RAMALLAH, West Bank (AP) — Palestinian President Mahmoud Abbas on Monday laid off all of his advisers and ordered a former prime minister and other ex-Cabinet ministers to return tens of thousands of dollars from a pay raise he had secretly approved.
Palestinian officials said the decisions, announced in official statements, came as part of efforts to cut costs and recuperate funds after Israel stopped delivering tax revenues earlier this year. The Palestinian Authority, which governs parts of the Israeli-occupied West Bank, has long faced charges of corruption and mismanagement.
Abbas has cycled through dozens of advisers since he was first elected president in 2005, with many continuing to receive salaries and benefits after leaving office.
The officials said Abbas would reinstate some advisers in the coming days. They spoke on condition of anonymity to discuss internal deliberations.
Israel stopped delivering some of the tax revenues it collects on behalf of the Palestinians to protest the Palestinian Authority's payments to the families of militants who have been killed or imprisoned. The Palestinians have defended those payments, saying they support needy families who are victims of the decades-long conflict.
In a separate decision, Abbas ordered former Prime Minister Rami Hamdallah and other Cabinet ministers to return bonuses the president had approved in 2017.
Documents leaked earlier this year showed that the technocratic former Cabinet gave its members lavish payouts. The documents showed that ministers' pay had climbed from $3,000 a month to $5,000 — a 67% raise — and that the prime minister's salary was raised to $6,000 a month.
Abbas had secretly approved the raises, overriding a 2004 law fixing ministerial salaries. The raises were applied retroactively to 2014, when the Cabinet took office, resulting in bonuses worth tens of thousands of dollars.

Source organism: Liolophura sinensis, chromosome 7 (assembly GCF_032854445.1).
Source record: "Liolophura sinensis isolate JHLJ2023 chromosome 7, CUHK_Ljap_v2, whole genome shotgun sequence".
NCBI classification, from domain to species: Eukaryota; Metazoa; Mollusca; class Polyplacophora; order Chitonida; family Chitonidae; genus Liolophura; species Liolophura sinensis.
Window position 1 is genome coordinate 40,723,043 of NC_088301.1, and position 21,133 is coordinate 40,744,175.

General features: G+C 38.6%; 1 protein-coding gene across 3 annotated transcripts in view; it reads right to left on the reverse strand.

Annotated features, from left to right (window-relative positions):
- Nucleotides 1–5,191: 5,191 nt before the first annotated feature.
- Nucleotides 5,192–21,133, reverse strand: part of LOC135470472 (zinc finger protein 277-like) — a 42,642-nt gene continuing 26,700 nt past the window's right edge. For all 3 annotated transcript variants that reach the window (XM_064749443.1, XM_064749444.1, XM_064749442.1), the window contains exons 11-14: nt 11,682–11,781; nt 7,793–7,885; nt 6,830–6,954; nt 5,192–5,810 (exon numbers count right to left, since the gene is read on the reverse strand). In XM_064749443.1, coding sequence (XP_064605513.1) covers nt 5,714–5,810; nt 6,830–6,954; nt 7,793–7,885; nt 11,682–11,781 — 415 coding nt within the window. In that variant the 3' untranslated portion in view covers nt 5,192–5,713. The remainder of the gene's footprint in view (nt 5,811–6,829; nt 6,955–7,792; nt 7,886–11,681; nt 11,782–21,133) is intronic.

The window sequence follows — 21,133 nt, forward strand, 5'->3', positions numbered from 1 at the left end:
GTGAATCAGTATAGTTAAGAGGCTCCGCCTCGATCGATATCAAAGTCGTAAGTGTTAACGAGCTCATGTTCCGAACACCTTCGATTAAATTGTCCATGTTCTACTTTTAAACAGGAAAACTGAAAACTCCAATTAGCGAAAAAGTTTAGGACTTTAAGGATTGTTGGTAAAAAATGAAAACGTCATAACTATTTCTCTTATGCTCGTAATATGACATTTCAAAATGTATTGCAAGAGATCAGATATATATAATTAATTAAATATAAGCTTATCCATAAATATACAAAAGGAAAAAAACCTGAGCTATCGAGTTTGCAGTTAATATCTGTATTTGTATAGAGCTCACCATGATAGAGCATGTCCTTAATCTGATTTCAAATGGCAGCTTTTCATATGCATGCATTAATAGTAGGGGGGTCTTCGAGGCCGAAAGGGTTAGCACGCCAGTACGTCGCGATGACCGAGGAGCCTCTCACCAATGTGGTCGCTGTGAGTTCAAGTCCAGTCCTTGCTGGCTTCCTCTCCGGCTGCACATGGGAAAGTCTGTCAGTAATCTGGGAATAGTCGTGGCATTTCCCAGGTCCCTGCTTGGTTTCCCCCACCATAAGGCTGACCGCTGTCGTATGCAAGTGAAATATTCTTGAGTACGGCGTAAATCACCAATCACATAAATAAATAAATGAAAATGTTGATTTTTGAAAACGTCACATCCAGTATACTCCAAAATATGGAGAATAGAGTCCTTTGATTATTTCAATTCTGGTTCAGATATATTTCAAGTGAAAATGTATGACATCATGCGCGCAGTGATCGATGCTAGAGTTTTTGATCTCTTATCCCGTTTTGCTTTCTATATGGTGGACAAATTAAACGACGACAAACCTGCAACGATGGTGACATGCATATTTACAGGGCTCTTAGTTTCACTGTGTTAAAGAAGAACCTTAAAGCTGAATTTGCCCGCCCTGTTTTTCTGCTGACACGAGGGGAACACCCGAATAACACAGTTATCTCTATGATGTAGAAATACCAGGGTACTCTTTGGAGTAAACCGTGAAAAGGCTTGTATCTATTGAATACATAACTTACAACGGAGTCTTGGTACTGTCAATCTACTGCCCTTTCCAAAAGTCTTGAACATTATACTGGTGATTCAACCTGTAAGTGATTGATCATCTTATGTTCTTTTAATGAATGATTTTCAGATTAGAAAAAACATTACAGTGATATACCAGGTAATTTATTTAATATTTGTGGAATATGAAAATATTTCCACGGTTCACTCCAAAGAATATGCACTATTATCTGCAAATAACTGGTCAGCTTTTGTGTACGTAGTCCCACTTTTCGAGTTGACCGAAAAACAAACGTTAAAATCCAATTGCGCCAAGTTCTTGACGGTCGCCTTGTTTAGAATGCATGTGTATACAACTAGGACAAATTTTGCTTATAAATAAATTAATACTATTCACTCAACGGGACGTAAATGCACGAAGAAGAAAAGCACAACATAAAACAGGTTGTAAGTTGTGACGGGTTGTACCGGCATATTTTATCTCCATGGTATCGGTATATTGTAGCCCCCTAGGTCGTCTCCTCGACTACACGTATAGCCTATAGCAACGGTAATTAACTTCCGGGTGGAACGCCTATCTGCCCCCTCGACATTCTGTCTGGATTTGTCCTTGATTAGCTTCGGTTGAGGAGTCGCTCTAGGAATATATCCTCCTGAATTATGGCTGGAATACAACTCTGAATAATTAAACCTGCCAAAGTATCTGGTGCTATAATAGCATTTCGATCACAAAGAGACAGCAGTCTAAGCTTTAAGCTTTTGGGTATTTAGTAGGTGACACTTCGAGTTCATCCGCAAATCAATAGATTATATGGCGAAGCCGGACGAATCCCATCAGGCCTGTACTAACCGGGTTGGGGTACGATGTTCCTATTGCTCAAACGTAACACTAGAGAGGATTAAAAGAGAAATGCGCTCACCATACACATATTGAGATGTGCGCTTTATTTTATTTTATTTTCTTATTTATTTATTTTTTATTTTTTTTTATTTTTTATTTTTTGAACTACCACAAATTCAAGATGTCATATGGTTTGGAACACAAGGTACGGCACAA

A $10,000 housing bonus intended for ministers living outside Ramallah, where the Palestinian Authority is headquartered, was given to all ministers, including those with homes in the West Bank city. The government also inflated the exchange rate, giving them a 17% premium.
The revelations have angered many in the West Bank, where the cash-strapped Palestinian Authority has been forced to slash the salaries of government employees.
Hamdallah defended the payments when the documents were leaked in June, saying Abbas approved the request after taking into account rising costs of living. There was no immediate comment from him after Abbas asked for the money back.
After years in office, Abbas has seen his popularity plummet. Palestinians are disillusioned by his failure to deliver an independent state, his loss of the Gaza Strip to the rival Hamas movement and general economic malaise. Unemployment in the West Bank is near 20%, and a typical salary for those who do work, such as civil servants, is roughly $700 to $1,000 a month.